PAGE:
I could live in this reading room.

The library has a fabulous collection of vintage books including a 1611 copy of the King James Bible.

And a handwritten draft of J.K. Rowling’s Harry Potter and the Deathly Hallows!

The only thing that you absolutely have to know, is the location of the library.– Albert Einstein

I´d love to learn about your experience with libraries and about your favourite one.

Bernadette has kindly posted my mom´s wonderful fruit kuchen recipe on her My Mother´s Recipe feature. Mom would be delighted that we´ve shared her recipe. Although kuchen means cake in German, this is more of a pie with a sweet bread dough base. Enjoy this delicious kuchen and think of my mom when you do. Check out the other wonderful recipes on the blog as well.

New Classic Recipe

‘Love goes through the stomach’ German Idiom

Hi there,

Do you remember preparing something for the PTA bake sale? I am not much of a baker and always contemplated going to the bakery and buying something and donating it to the bake sale. There always was one superb baker and everyone wanted to buy their creations. In my PTA days that was always my friend, Margie, who made the very best cookies. Darlene’s story about her mother took me back to those days.

This is the story that was given to me by Darlene Foster who is the author of a wonderful series of girl’s adventure books. More information about Darlene can be found at: www.darlenefoster.cahttps://darlenefoster.wordpress.com/. Here is a picture of Darlene and her mother and an apple Kuchen.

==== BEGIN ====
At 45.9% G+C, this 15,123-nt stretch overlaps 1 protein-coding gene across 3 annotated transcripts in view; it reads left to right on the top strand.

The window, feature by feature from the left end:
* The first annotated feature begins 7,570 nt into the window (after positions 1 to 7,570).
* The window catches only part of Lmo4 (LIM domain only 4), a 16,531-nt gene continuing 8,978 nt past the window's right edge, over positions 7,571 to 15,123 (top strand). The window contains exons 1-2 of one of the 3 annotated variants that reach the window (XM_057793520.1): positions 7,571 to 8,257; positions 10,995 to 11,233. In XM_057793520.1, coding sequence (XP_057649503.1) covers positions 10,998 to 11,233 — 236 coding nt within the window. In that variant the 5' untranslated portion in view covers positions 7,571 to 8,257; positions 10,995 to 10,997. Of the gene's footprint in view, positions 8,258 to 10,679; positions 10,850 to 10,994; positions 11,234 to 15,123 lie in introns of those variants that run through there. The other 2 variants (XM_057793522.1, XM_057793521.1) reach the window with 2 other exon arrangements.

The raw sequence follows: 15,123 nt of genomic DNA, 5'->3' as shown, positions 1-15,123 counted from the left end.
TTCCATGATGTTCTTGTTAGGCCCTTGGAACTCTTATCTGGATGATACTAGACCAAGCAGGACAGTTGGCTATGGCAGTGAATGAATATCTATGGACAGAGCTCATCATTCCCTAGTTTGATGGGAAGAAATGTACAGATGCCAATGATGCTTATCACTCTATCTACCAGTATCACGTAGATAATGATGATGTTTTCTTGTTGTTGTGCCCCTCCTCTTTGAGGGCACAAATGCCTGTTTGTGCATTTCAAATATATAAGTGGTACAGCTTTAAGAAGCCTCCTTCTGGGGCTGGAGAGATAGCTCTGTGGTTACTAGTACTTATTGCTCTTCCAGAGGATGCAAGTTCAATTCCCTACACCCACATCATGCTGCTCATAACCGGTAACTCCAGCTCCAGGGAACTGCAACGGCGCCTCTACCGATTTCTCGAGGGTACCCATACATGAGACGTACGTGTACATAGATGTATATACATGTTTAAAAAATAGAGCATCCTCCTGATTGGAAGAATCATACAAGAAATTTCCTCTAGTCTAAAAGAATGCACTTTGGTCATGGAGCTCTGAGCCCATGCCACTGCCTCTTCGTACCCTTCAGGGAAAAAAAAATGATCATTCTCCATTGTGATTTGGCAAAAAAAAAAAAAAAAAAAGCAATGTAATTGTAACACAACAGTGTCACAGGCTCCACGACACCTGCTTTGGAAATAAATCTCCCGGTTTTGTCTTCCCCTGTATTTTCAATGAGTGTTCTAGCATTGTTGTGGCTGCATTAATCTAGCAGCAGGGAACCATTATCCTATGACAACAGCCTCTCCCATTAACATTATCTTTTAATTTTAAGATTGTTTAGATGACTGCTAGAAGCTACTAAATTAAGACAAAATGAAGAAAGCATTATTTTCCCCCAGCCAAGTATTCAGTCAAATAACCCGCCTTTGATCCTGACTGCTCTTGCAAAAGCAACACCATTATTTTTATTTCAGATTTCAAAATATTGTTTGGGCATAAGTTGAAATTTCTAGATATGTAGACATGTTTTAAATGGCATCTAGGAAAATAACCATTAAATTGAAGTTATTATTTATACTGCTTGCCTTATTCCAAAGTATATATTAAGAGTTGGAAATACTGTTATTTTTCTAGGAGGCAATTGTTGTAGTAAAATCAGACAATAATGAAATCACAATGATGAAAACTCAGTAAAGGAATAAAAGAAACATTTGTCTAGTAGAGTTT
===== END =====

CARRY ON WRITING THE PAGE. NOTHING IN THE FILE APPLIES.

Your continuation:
My mom was famous. At least in our little farming community in southern Alberta, Canada. She was a great…

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Ever since I was a little girl, my dream was to be a teacher. I loved learning, loved going to school and was lucky to have had some wonderful teachers. When adults would ask the inevitable question, “What do you want to be when you grow up?” I would stand tall, even though I was very short for my age, and proudly state, “A teacher.”

But, as is often the case, life happens while you are making other plans and I didn’t become a teacher. I had great jobs in retail management, recruitment and employment counselling. But I still longed to teach. So, after my children were grown up and I was already a grandmother, I enrolled in a Teaching English as a Second Language, distance learning program with the University of Saskatchewan. This was a two year program. Since I was working full time, I did my lessons in the evenings after work. I graduated with a Certificate in Teaching English as a Second Language shortly after my fiftieth birthday. It was a proud day.

At last, a teaching certificate.

My first job after graduation was teaching six orphaned Tibetan teenage girls who planned to work in health care eventually. Since many of the volunteer doctors they would be working alongside would be from English speaking countries, they required English communication skills. They had come to Canada for six months for that reason, sponsored by medical professionals. They already had some basic English language skills.

The students were delightful and soaked up the learning like sponges. We had so much fun. I learned as much about their culture as they did about North American life. They especially loved learning the idioms. As I left the school to catch the bus home one afternoon, they shouted, “Break your legs.”

We laughed and we cried together. A lesson about camping became a lesson in birth control. I taught them how to make hamburgers and they taught me how to make momos. It was an incredible experience.

I invited them to my house for a typical Canadian barbeque. I also invited my daughter and everyone got along so well. The girls sang and did a Tibetan dance for us. They said, “Now you have seven daughters.”